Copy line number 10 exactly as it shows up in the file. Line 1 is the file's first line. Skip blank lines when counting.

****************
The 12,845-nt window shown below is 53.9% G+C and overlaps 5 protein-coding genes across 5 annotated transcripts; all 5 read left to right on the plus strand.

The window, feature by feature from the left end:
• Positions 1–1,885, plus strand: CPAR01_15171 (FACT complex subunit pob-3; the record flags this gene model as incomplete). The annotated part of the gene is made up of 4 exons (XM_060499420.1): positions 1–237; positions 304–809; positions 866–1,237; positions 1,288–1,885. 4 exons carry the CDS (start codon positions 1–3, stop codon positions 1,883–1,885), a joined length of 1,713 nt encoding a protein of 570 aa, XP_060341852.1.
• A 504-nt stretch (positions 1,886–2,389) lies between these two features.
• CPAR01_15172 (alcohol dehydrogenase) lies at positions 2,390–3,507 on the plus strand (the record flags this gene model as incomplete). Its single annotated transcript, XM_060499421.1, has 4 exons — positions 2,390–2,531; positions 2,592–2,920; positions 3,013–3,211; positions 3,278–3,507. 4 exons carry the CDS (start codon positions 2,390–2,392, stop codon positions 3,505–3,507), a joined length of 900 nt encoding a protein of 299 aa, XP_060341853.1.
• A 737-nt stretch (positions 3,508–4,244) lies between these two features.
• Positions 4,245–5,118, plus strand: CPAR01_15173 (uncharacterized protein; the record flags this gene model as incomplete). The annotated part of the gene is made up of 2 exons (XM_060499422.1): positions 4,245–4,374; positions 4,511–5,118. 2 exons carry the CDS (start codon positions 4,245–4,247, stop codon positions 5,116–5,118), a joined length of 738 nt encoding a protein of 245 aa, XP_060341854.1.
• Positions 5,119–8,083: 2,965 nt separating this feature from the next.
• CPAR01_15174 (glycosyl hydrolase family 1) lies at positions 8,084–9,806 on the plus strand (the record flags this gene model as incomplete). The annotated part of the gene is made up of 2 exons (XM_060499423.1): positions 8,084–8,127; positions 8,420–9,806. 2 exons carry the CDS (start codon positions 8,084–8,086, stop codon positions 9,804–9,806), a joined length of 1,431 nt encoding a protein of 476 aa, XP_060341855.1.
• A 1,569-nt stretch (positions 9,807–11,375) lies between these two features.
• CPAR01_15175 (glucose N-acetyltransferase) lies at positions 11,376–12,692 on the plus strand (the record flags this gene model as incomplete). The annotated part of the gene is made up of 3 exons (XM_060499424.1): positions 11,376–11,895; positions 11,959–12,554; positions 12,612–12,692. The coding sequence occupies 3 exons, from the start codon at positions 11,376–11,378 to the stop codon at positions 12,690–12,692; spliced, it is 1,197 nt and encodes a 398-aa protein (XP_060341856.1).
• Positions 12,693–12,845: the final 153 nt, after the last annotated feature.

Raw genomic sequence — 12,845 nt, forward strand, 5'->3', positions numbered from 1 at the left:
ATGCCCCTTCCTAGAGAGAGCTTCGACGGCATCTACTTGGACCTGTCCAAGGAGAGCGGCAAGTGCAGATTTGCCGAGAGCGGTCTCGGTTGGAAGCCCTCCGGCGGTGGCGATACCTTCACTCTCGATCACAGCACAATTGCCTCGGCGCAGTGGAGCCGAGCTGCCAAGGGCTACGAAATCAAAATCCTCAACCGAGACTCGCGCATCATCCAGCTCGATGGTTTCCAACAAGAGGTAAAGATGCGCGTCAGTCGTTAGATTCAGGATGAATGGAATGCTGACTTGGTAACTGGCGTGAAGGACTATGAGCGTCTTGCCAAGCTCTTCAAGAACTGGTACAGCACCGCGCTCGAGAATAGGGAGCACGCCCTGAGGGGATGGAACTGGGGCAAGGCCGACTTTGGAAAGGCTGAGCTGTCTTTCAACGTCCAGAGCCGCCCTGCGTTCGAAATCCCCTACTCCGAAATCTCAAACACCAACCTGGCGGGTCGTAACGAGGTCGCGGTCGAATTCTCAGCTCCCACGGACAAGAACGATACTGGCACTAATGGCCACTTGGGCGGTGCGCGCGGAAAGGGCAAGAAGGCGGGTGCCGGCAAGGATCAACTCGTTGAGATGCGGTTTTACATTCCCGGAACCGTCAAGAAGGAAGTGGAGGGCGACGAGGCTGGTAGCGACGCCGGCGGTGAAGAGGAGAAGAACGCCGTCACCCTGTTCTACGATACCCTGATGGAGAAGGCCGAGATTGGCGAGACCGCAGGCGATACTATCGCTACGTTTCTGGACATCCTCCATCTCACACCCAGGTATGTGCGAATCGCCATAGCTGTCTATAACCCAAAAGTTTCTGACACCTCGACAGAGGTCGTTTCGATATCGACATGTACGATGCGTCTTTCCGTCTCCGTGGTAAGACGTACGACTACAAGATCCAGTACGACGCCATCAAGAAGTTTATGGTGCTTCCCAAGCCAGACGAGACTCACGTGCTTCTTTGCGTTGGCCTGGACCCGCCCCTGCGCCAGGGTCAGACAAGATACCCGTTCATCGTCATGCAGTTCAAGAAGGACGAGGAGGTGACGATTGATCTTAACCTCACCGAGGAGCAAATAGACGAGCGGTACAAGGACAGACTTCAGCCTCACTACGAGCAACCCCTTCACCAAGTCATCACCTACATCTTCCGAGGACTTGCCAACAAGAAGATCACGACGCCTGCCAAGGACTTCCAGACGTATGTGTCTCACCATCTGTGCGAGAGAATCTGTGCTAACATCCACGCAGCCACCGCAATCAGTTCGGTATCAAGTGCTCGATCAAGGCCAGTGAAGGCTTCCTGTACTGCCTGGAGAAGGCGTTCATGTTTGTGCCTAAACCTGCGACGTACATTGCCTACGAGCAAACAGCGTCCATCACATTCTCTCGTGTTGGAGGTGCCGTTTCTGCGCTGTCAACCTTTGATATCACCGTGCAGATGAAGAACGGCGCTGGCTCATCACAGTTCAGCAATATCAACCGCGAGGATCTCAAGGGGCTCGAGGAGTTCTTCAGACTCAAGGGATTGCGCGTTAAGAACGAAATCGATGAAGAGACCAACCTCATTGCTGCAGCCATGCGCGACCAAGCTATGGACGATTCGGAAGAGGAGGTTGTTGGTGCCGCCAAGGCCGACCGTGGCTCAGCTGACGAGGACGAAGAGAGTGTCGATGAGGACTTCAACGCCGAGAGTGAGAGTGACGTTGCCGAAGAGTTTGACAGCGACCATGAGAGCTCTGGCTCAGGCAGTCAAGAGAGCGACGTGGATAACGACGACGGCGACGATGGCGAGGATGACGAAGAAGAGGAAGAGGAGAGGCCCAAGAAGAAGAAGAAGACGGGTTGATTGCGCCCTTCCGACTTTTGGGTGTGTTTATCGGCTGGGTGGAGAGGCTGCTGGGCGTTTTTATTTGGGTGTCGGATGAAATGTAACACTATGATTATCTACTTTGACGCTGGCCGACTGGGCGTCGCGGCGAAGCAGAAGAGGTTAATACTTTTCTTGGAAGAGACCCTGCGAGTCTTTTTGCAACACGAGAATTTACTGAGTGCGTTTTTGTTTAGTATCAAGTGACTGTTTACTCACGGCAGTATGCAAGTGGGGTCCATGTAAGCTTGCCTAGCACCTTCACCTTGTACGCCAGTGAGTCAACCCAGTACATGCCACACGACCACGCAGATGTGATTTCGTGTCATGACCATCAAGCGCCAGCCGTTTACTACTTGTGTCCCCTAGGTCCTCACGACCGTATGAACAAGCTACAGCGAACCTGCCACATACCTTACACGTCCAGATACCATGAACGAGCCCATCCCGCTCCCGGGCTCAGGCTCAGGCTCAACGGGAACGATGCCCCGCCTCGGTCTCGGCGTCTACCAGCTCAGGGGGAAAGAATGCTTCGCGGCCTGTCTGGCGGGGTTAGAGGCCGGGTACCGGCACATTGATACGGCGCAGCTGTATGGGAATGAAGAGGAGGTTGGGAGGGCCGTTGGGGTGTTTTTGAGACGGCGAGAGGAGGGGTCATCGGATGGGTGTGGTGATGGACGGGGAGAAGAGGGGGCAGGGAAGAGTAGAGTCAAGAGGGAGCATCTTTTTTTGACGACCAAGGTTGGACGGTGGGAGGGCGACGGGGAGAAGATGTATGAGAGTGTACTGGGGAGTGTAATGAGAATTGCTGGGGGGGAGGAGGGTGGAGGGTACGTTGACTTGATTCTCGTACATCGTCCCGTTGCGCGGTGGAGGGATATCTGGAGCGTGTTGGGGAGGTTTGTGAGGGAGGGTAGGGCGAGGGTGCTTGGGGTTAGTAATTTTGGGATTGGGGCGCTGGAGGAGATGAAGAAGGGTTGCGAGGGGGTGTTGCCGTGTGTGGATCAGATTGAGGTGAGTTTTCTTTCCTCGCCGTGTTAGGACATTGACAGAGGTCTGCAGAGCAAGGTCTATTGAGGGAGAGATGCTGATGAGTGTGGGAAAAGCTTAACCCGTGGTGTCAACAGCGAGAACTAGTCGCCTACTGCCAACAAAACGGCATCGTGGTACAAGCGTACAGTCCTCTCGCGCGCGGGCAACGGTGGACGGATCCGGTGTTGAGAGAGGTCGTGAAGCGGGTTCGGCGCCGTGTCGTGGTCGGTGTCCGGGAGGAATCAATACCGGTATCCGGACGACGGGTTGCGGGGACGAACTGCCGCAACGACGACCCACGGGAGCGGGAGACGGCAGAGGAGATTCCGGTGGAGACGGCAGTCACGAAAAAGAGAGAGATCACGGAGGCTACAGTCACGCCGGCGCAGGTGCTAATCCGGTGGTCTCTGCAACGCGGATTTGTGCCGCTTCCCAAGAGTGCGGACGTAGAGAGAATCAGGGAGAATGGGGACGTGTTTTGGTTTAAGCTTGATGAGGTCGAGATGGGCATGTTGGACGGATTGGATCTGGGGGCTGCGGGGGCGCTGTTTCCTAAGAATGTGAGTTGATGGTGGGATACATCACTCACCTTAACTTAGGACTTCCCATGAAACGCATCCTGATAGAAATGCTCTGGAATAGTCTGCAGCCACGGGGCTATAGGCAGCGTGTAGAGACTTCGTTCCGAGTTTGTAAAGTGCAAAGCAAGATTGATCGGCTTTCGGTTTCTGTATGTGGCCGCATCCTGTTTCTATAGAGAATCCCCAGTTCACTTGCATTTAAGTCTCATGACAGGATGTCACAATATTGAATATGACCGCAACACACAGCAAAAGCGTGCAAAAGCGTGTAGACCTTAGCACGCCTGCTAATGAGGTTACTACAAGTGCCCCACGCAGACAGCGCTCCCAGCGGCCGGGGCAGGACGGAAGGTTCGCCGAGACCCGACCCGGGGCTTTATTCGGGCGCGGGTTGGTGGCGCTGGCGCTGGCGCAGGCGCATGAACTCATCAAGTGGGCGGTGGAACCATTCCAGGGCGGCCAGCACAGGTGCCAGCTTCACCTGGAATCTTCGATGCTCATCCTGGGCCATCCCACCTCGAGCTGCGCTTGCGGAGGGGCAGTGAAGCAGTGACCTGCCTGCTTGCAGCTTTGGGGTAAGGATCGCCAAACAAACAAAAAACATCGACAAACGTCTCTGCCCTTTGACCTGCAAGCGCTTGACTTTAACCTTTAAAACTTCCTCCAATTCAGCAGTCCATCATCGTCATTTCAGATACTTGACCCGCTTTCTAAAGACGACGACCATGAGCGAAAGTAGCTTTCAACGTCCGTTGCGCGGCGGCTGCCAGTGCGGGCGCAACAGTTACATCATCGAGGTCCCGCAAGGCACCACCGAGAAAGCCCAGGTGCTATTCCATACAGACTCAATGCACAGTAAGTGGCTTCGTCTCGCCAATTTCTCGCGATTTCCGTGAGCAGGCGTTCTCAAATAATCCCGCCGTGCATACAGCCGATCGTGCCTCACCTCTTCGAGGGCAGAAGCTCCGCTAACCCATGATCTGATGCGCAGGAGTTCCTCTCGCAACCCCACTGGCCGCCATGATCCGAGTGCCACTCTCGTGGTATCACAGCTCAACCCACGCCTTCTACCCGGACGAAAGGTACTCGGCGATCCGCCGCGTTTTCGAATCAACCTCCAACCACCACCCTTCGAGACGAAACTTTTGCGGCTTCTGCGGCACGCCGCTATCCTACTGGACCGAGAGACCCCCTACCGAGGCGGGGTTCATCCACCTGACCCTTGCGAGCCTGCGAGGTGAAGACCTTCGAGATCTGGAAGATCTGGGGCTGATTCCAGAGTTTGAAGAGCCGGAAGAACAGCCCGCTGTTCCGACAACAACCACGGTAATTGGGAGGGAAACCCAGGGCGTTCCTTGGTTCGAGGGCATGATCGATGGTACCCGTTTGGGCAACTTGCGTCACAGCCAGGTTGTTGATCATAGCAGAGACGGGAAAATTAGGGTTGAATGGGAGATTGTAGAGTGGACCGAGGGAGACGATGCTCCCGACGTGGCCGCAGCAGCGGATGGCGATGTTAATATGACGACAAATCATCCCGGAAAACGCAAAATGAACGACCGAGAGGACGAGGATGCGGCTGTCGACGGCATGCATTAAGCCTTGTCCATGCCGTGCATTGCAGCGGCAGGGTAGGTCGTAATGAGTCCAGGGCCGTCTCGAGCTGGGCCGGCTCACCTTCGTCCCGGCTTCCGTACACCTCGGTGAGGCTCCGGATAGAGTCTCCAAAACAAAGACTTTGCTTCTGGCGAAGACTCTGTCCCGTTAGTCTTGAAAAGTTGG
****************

• A 1,569-nt stretch (positions 9,807–11,375) lies between these two features.